Tiananmen Square Massacre

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Tiananmen Square Massacre

The 4th of June 1989 AD

In Europe in early 1989 the signs that the communist regimes of Eastern Europe were about to fall were plain to see – with the benefit of hindsight. In the USSR Gorbachov’s glasnost policy had taken effect, removing the spectre of violent reaction to change; in Poland Solidarity had won the right to participate in April elections; economic stagnation in the Communist Bloc was evident.
Similarly in China economic factors – drastic price rises – sparked resentment that found a focus when Hu Yaobang, a popular ex-leader of the Communist Party seen as reformist and tolerant of dissent, died on April 15. A small demonstration by students began, seeking to have his officially denigrated legacy re-assessed. It centred on Beijing’s Tiananmen Square. Soon thousands joined; other issues began to be listed: corruption; the princely party’s privileges (the fabulous wealth and special treatment of those with political and commercial power – which makes you think), lack of democracy, all-encompassing curbs on free speech...
It can be a looking glass world. Workers whom the party was supposed to represent joined the original student demonstrators. It would be the workers who suffered most when the party finally lost patience in early June. At about 1:00am on June 4 1989 the army, under strict orders to clear the square, moved in with armoured personnel carriers and tanks; the square itself was cleared within a matter of hours, students, workers and journalists including the BBC ’s Kate Adie fleeing gunfire.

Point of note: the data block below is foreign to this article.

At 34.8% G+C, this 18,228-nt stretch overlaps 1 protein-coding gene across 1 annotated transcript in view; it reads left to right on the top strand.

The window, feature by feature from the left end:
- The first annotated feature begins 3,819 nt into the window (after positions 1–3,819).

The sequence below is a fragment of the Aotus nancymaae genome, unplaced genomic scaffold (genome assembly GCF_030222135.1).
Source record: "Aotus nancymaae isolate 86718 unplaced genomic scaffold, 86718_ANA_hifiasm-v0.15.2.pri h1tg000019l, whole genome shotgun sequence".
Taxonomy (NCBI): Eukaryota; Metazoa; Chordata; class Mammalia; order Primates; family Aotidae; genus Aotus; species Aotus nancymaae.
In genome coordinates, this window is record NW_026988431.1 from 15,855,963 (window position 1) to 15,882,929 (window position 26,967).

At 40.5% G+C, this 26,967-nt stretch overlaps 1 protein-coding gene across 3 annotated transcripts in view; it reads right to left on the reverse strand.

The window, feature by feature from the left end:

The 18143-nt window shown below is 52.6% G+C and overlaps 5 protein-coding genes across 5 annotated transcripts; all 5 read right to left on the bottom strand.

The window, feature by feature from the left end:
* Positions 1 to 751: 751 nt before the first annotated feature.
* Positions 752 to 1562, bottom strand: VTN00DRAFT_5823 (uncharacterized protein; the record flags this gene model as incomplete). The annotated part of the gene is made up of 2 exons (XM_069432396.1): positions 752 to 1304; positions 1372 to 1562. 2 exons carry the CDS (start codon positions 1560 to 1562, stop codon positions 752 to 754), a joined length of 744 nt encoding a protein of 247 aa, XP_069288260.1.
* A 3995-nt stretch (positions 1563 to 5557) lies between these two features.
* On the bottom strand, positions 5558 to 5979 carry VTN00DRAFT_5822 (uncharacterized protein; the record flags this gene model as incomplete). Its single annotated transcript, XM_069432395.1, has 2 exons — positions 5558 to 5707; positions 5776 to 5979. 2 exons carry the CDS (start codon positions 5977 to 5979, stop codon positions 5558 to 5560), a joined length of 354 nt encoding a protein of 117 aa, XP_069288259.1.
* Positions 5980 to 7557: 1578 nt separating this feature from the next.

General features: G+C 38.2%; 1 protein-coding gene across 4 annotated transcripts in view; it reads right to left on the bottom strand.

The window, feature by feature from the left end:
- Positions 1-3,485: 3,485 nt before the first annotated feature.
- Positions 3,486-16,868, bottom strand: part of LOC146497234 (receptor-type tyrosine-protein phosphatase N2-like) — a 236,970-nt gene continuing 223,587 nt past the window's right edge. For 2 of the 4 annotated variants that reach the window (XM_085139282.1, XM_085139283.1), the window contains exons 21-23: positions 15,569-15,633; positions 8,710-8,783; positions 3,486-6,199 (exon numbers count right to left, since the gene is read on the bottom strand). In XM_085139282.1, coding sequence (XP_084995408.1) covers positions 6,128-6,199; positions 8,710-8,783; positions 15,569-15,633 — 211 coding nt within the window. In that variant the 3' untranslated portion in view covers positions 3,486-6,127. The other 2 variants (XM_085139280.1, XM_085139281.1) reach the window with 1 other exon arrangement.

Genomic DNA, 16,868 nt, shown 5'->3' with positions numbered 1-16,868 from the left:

Though the event is recalled as the Tiananmen Square Massacre, all or nearly all the killings took place in the streets around it not in the public square itself. The student leadership was rapidly rounded up, with a few exceptions, and many were jailed. Workers fared worse, many of those arrested in the area, so it is reported, summarily executed. Estimates of the death toll vary enormously: at one point the Chinese state claimed more soldiers were hurt than civilians; the highest number suggested is around 10,000 dead; the lowest a few hundred. The Party remains in power.

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On this day:
Great London Tornado - 1091, Battle of Fornham - 1173, Battle of Neville Cross - 1346, Regicides Executed - 1660, London Beer Flood - 1814, 1st Professional Golf Tournament - 1860, First Motoring Offences in Britain - 1895, First Full-Scale British Air-raid - 1917, World’s First Fully Commercial Nuclear Power Plant Opened - 1956, Hatfield Rail Crash - 2000
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